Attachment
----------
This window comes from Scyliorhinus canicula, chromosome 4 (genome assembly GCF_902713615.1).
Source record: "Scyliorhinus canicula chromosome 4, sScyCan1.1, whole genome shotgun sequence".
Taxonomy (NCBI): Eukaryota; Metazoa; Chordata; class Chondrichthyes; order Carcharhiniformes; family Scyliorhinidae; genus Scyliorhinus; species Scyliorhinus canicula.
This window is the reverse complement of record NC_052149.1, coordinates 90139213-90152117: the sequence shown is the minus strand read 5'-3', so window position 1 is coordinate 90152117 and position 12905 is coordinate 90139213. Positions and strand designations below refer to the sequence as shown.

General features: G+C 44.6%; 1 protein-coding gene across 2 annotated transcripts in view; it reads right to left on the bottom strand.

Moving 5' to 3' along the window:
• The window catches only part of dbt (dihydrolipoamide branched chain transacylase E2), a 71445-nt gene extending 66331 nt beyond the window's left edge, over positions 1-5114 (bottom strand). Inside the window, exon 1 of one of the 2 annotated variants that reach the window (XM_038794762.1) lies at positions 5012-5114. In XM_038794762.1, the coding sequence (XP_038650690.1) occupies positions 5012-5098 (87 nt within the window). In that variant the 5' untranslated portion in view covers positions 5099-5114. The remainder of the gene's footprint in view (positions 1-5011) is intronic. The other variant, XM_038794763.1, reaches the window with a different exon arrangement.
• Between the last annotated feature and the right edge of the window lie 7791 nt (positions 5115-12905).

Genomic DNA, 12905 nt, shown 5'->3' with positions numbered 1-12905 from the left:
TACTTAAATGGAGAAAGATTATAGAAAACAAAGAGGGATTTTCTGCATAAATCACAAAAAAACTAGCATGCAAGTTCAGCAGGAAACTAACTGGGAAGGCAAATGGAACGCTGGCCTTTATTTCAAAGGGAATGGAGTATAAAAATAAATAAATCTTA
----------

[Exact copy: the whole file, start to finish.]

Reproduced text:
This window comes from Scyliorhinus canicula, chromosome 4 (genome assembly GCF_902713615.1).
Source record: "Scyliorhinus canicula chromosome 4, sScyCan1.1, whole genome shotgun sequence".
Taxonomy (NCBI): Eukaryota; Metazoa; Chordata; class Chondrichthyes; order Carcharhiniformes; family Scyliorhinidae; genus Scyliorhinus; species Scyliorhinus canicula.
This window is the reverse complement of record NC_052149.1, coordinates 90139213-90152117: the sequence shown is the minus strand read 5'-3', so window position 1 is coordinate 90152117 and position 12905 is coordinate 90139213. Positions and strand designations below refer to the sequence as shown.

General features: G+C 44.6%; 1 protein-coding gene across 2 annotated transcripts in view; it reads right to left on the bottom strand.

Moving 5' to 3' along the window:
• The window catches only part of dbt (dihydrolipoamide branched chain transacylase E2), a 71445-nt gene extending 66331 nt beyond the window's left edge, over positions 1-5114 (bottom strand). Inside the window, exon 1 of one of the 2 annotated variants that reach the window (XM_038794762.1) lies at positions 5012-5114. In XM_038794762.1, the coding sequence (XP_038650690.1) occupies positions 5012-5098 (87 nt within the window). In that variant the 5' untranslated portion in view covers positions 5099-5114. The remainder of the gene's footprint in view (positions 1-5011) is intronic. The other variant, XM_038794763.1, reaches the window with a different exon arrangement.
• Between the last annotated feature and the right edge of the window lie 7791 nt (positions 5115-12905).

Genomic DNA, 12905 nt, shown 5'->3' with positions numbered 1-12905 from the left:
TACTTAAATGGAGAAAGATTATAGAAAACAAAGAGGGATTTTCTGCATAAATCACAAAAAAACTAGCATGCAAGTTCAGCAGGAAACTAACTGGGAAGGCAAATGGAACGCTGGCCTTTATTTCAAAGGGAATGGAGTATAAAAATAAATAAATCTTA